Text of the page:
MOTOWN: ALLISON SEMMES
It's not easy playing a legend.
Allison Semmes (pictured, center) has been doing that for four years and making it look easy as Diana Ross in Motown the Musical, a jammin' celebration of the sound that shaped America in the late 1960s. The show comes to the David A. Straz Jr. Center for the Performing Arts this week.
Semmes, reached during a tour stop in Ottawa, said she found her own sound, interpreting the 12-time Grammy nominee, with the encouragement of director Charles Randolph-Wright. After understudying when the show opened in 2013, Semmes graduated to the role in Motown's return to Broadway last year.
"They didn't really want us to imitate these people but to capture the essence," Semmes said.
As one of producer Berry Gordy's biggest discoveries — and his romantic interest — Ross factors heavily into a star-studded storyline that includes Smokey Robinson, Marvin Gaye, Stevie Wonder and Michael Jackson.
Semmes, a classically trained Chicago native, earned a degree in opera at the University of Illinois at Urbana-Champaign, then a master's at New York University-Steinhardt. Then musical theater called.
She's well aware that Ross didn't sell 100 million records worldwide on her voice alone. "Diana was the artist young black girls saw who portrayed elegance," Semmes said. "That elegance was part of the Motown factor."
Semmes also sees a sadness in the superstar, at least in those ingenue years. "When I watch and study her performing, I see a sparkling thing wanting to be loved by all the people, a sparkling and an innocence."
The real Diana Ross, 73, is also on tour — she came to Clearwater in June — and still selling out concerts.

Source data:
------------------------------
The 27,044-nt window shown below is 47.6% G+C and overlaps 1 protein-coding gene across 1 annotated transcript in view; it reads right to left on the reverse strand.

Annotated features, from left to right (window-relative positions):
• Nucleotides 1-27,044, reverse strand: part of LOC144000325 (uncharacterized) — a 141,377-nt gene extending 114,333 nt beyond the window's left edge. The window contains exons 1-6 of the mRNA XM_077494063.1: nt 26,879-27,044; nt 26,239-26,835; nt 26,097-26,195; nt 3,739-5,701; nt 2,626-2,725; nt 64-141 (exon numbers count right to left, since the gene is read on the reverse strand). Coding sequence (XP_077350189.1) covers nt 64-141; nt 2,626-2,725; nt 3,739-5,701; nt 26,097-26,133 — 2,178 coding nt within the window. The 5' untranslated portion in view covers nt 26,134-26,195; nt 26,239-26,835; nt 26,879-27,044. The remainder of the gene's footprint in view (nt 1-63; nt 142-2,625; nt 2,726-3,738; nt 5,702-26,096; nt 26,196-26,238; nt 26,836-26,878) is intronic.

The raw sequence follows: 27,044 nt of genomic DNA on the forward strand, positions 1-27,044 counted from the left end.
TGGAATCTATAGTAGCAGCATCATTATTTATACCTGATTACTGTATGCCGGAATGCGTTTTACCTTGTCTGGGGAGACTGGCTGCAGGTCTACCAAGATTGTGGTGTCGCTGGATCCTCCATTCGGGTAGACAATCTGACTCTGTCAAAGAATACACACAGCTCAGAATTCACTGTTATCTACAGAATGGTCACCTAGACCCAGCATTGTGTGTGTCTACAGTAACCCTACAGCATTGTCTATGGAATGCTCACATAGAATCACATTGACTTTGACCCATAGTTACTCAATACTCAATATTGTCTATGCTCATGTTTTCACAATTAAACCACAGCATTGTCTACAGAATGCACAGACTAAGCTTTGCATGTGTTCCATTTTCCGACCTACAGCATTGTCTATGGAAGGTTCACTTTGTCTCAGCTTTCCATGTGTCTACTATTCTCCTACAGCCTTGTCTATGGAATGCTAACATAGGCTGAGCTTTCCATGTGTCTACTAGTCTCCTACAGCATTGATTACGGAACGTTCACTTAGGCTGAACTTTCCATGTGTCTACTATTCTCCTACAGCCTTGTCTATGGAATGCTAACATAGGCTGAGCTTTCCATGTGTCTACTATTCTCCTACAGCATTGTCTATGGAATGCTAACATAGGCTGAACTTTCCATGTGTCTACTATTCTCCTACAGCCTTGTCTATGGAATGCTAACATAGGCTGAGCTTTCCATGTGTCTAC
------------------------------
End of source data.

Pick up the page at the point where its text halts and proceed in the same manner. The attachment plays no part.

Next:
Motown the Musical runs Tuesday through Aug. 13 at the Straz Center, 1010 N MacInnes Place, Tampa. $28.50 and up. (813) 229-7827. For showtimes, go to strazcenter.org.
LOVABLE LOSER: ERIK GRIFFIN
Writer and actor Erik Griffin, whose self-created persona plays a regular guy taking the brunt of things on a never-ending stream of awkward situations, headlines at Side Splitters this weekend.
With the debut this year of a comedy album, Technical Foul: Volume One, and a half-hour set on Comedy Central, Griffin's star looks to be rising. He's often the target of his own comedy, musing about his inability to relate to popular "chick songs" or a sense of free-floating anxiety around his multi-ethnic heritage.
"My African-American friend, we don't need another lawsuit," a nervous boss tells him in the short clip, Jealous Dudes for Funny or Die. "I'm not black, I'm Dominican," he whispers to a co-worker. "The worst part is when they think you're a terrorist," he told an audience on Comics Without Borders. "I come here to do a quick set before hitting the airport."
8:30 p.m. Thursday, 8 and 10:15 p.m. Friday, 6 and 8 p.m. Saturday, 7 p.m. Sunday at Side Splitters Comedy Club, 12938 Dale Mabry Highway, Tampa. (813) 960-1197. sidesplitterscomedy.com.
SHOWS ADDED: SEX WITH STRANGERS
The season closer at American Stage, Sex With Strangers, will run an additional weekend. The play by House of Cards writer Laura Eason follows the collaboration and romance between a reclusive literary writer and brash blogger. Runs through Aug. 13 at Raymond James Theatre, 163 Third St. N, St. Petersburg. (727) 823-7529. americanstage.org.
ON BROADWAY: ROSHARRA FRANCIS
At age 9, Rosharra Francis told her mother she was going to become a "triple threat."
"I don't even know where she got that from," said Sharon Welch, who had already watched her daughter grow musically at the Prayer Tower Church of God in Christ in St. Petersburg. That same year, Rosharra was auditioning for Disney commercials and getting her first head shot.
Last month, Francis, a graduate of the Gibbs High arts magnet, joined the Broadway cast of Beautiful: The Carole King Musical. She's playing Little Eva, who sings The Loco-Motion, and a member of the Shirelles and the Chiffons.
"It's definitely very exciting," Francis said. "It was nice to travel to places I probably wouldn't have gone to. But the schedule is kind of taxing."